Validating domain ownership - AWS Certificate Manager

Validating domain ownership

Before the Amazon certificate authority (CA) can issue a certificate for your site, AWS Certificate Manager (ACM) must prove that you own or control all of the domain names that you specify in your request. You can choose to prove your ownership with either Domain Name System (DNS) validation or with email validation at the time you request a certificate.


Validation applies only to publicly trusted certificates issued by ACM. ACM does not validate domain ownership for imported certificates or for certificates signed by a private CA. ACM cannot validate resources in an Amazon VPC private hosted zone or any other private domain. For more information, see Troubleshooting certificate validation.

In general, we recommend using DNS validation over email validation for the following reasons:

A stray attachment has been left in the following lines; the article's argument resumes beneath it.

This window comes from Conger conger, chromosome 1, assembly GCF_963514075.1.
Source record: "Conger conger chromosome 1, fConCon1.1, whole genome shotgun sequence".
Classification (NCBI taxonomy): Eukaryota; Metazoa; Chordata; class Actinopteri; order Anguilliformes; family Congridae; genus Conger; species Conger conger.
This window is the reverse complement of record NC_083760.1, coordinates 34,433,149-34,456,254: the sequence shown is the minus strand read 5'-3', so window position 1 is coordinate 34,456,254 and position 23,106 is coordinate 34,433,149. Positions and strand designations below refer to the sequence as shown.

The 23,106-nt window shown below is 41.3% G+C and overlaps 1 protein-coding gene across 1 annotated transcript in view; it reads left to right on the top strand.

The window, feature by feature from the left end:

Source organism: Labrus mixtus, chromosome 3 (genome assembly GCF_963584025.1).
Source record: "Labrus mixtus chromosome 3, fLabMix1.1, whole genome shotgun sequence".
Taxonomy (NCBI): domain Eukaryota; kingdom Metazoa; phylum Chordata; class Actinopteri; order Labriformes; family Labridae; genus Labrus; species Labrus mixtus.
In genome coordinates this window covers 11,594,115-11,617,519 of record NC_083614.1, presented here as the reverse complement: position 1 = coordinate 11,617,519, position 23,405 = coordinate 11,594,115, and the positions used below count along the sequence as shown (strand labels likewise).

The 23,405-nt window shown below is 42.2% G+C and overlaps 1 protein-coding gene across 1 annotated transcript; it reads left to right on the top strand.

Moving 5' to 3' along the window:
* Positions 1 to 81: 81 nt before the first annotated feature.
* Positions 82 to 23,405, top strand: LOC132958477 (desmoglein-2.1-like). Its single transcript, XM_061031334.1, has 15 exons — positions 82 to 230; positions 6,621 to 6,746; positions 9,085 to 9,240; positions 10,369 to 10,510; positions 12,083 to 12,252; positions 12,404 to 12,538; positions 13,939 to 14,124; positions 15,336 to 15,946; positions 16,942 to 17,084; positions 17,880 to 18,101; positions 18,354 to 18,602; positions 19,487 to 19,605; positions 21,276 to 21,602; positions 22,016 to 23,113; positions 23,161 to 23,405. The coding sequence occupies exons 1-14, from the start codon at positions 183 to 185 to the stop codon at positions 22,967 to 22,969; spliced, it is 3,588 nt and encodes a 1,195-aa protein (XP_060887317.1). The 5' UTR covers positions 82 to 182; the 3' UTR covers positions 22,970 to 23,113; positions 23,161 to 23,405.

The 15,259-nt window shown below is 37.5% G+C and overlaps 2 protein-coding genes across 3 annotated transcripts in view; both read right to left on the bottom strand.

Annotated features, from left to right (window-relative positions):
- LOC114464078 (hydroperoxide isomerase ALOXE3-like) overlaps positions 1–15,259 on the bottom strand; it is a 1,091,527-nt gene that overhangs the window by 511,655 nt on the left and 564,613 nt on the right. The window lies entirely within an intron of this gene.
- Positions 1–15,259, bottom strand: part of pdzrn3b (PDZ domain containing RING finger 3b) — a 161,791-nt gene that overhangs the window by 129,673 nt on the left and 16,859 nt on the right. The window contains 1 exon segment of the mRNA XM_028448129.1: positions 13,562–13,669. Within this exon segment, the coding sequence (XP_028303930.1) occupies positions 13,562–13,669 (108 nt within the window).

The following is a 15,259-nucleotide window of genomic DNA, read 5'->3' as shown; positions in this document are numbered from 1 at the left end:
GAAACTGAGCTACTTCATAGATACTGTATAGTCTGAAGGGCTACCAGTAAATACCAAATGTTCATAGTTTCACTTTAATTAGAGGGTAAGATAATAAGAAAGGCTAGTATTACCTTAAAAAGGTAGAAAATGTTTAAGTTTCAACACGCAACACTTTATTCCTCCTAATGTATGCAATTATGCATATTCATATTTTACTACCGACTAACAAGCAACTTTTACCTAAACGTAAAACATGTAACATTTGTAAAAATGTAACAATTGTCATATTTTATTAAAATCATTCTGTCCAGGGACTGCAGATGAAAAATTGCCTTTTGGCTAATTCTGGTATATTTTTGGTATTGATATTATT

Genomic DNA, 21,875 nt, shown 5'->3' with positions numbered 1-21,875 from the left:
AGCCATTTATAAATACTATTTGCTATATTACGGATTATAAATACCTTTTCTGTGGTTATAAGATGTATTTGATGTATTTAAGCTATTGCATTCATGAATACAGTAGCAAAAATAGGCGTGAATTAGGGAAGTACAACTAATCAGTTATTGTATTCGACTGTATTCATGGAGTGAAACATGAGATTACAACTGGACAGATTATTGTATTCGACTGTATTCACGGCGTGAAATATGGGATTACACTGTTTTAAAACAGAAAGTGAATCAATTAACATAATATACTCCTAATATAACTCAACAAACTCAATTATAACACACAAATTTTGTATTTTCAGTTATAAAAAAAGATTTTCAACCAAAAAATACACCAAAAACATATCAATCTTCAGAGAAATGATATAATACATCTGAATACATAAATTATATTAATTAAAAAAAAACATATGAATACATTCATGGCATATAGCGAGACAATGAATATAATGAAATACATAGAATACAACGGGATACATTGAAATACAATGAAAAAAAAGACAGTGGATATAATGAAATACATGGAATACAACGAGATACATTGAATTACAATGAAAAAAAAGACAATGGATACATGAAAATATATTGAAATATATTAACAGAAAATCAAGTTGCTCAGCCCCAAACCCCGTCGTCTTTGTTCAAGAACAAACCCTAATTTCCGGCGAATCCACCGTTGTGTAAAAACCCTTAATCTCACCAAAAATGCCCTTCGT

• If you use Amazon RouteĀ 53 to manage your public DNS records, you can update your records through ACM directly.

  • ACM automatically renews DNS-validated certificates for as long as a certificate remains in use and the DNS record is in place.

  • To be renewed, email-validated certificates require an action by the domain owner. ACM begins sending renewal notices 45 days before expiration. These notices go to the domain's WHOIS mailbox addresses and up to five common administrator addresses. The notifications contain a link that the domain owner can click for easy renewal. Once all listed domains are validated, ACM issues a renewed certificate with the same ARN.

If you lack authorization to edit your domain's DNS database, you must use email validation instead.


After you create a certificate with email validation, you cannot switch to validating it with DNS.